Kenora 1 Advent
29 November 2020
Psalm 80:1-7, 16-18
1 Corinthians 1:3-9
God of unveiled truth, in times of darkened sun and waning moon, lift up our hearts and waken our love to announce the coming dawn of unexpected peace; through Jesus Christ, the one who is to come. Amen.
Today’s gospel is very much a ‘doom and gloom’ kind of text. It points out to each one of us the various signs of the end of times.
It does it in a way that reminds me of the focus of some of the more ‘black and white’ printed tabloids, who have been looking at, looking for years and trying to declare what events are the actual indicators of the end of the world, since I started grocery shopping.
And we see this sandwiched between papers filled with celebrity gossip, fab diet plans, makeup tips, and alien abductions that seem to dominate the grocery store checkout lines.
Perhaps the true demise of our society, of our world, is our ever-present focus on the lives of the rich and famous, and their ever-present personal problems, instead of looking at the world all around us and striving to work together for the betterment of all?
In the gospel for today, we see Jesus talking about the end of time, yet at the same time, he is bringing us back to the fig tree.
He reminds us of how the tree, in its annual cycle, marks the change of the seasons by the way we are able to see it bud, to put out leaves, and to develop new branches.
We’re able to watch those leaves go from promising buds, to verdant green leaves, to the autumn colours that herald the rotation of seasons. And then as they fall, and we watch the tree prepare for its annual winter hibernation.
Jesus tells us: “28 “From the fig tree learn its lesson: as soon as its branch becomes tender and puts forth its leaves, you know that summer is near.” (Mk 13:28)
Throughout our lives, we are able to see the seasons come and the seasons go.
We plant in the spring, tend in the summer, and harvest in the fall. And throughout this ongoing and consistent reminder of the change of the seasons we are able to know when to add long johns under our trousers, or switch to shorts, and throughout all of this we know that we, each one of us is loved and cared for.
We are able to remember, to acknowledge that we are loved so much by God that we have been given the knowledge that one day Jesus will come back.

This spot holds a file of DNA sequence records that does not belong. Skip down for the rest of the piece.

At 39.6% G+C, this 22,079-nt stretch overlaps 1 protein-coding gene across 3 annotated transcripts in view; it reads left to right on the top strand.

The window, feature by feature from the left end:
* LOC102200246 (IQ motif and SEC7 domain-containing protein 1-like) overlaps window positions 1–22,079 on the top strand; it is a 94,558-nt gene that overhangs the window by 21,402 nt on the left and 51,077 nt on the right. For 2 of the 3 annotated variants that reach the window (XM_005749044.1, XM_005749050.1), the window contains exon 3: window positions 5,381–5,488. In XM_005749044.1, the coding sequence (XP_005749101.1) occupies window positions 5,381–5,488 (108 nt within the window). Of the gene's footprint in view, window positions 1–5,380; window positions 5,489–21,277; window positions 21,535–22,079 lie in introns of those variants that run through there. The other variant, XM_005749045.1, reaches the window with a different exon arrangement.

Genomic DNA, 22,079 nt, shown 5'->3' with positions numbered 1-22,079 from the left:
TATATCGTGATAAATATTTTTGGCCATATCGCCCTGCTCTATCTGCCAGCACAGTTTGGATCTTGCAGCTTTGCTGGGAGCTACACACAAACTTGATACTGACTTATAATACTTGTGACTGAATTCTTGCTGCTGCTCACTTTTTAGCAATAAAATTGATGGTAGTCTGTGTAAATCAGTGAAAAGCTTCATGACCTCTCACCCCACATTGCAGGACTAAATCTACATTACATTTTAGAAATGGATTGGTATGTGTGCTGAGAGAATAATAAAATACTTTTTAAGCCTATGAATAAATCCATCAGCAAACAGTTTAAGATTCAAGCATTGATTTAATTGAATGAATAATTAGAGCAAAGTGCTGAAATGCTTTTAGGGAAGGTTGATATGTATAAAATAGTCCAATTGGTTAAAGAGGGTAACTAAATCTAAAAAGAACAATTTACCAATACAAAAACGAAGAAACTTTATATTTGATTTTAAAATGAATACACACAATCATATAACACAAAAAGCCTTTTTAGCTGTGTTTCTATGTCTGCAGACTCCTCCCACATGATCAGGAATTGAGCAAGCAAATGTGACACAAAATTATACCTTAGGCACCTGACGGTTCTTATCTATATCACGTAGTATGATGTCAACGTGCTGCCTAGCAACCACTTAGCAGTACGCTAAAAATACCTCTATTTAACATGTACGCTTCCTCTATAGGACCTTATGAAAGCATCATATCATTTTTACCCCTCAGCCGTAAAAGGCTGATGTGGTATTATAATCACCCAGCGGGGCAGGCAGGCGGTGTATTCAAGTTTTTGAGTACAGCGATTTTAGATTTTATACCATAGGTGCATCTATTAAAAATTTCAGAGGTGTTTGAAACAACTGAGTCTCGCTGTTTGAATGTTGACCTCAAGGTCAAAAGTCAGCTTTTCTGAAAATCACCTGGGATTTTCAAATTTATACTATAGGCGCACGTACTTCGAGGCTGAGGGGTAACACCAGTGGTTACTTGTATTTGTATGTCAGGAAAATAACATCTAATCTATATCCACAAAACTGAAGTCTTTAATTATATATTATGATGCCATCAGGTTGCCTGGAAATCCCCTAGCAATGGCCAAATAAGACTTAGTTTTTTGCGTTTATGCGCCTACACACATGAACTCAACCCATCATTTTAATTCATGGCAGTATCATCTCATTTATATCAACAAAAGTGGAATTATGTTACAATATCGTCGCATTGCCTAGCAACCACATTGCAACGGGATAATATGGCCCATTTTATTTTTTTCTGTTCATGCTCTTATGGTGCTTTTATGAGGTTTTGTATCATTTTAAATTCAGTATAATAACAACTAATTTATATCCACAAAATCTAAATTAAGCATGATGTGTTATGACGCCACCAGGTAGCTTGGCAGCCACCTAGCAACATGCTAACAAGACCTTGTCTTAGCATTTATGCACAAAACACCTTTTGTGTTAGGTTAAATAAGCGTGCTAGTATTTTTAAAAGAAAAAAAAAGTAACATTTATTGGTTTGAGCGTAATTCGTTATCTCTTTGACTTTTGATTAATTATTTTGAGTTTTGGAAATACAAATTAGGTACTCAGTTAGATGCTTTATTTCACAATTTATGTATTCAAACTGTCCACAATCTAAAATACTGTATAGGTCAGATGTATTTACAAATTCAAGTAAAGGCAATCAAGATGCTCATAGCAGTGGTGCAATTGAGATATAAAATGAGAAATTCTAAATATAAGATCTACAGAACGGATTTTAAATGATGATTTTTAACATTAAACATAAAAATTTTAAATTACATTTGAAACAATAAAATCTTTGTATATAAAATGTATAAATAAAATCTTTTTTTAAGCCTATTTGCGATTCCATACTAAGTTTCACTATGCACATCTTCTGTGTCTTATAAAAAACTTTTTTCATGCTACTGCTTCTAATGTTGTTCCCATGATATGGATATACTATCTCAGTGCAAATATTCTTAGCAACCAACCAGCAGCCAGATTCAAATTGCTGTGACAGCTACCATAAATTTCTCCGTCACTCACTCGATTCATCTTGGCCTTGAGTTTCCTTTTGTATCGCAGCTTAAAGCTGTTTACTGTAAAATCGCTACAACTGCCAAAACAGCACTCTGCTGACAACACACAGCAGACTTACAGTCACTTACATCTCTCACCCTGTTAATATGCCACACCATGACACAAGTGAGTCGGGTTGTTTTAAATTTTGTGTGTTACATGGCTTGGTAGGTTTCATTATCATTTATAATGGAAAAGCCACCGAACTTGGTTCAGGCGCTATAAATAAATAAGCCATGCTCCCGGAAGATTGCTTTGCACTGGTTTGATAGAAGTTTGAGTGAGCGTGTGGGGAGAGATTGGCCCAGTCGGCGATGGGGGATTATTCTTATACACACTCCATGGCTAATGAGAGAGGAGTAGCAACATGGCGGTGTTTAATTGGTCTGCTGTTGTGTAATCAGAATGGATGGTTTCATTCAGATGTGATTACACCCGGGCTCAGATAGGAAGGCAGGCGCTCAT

Today’s gospel tells us: “26 Then they will see ‘the Son of Man coming in clouds’ with great power and glory. 27 Then he will send out the angels, and gather his elect from the four winds, from the ends of the earth to the ends of heaven.” (Mk 13:26-27)
But this doesn’t mean we need to become devout readers of supermarket tabloids. (Please! Turn to a good novel, instead.)
And we see today that Jesus shares this with us so that we aren’t caught trying to figure out if the portents Jesus points to mean we need to put on long johns, or shorts, or fear the return of the Son of Man in our lives and hearts.
This isn’t meant to be greeted with wailing and moaning and tears. Those are a part of our world anyway when we face loss, or when things don’t go as we plan, or when they get out of hand, from a human perspective.
Nor does Jesus encourage us to sit on our hands waiting for the end of times. It will come when it comes, and in the meantime, the fig tree continues to bud, and grow, year after year.
Jesus hopes we will look with a sense of hope to such occurrences as the end of days, so that when Jesus comes in his glory then we’re prepared. Or maybe we’re not ready for the word hope, yet. But perhaps with anticipation that when the day comes, we’re ready, we’re prepared.
We’re prepared for the extraordinary vision of “‘the Son of Man coming in clouds’ with great power and glory.” Because if we weren’t prepared, we’d be thinking ‘alien invasion’, if we believe those tabloids. 😉 (Mk 13:26b)
Because when we’re prepared then the change of seasons isn’t as much of a shock, as we put away our shorts and hope the long johns will last another season.
And in the meantime, we need to be able to care for each other, in the cycle of the fig tree, when some seasons are easier on some than others.
So, in this time of Covid, of global pandemic, then we know that the time isn’t yet for the coming of Christ in his glory because the portents Jesus points to, in today’s gospel, haven’t happened, rather the pandemic is so much closer to home.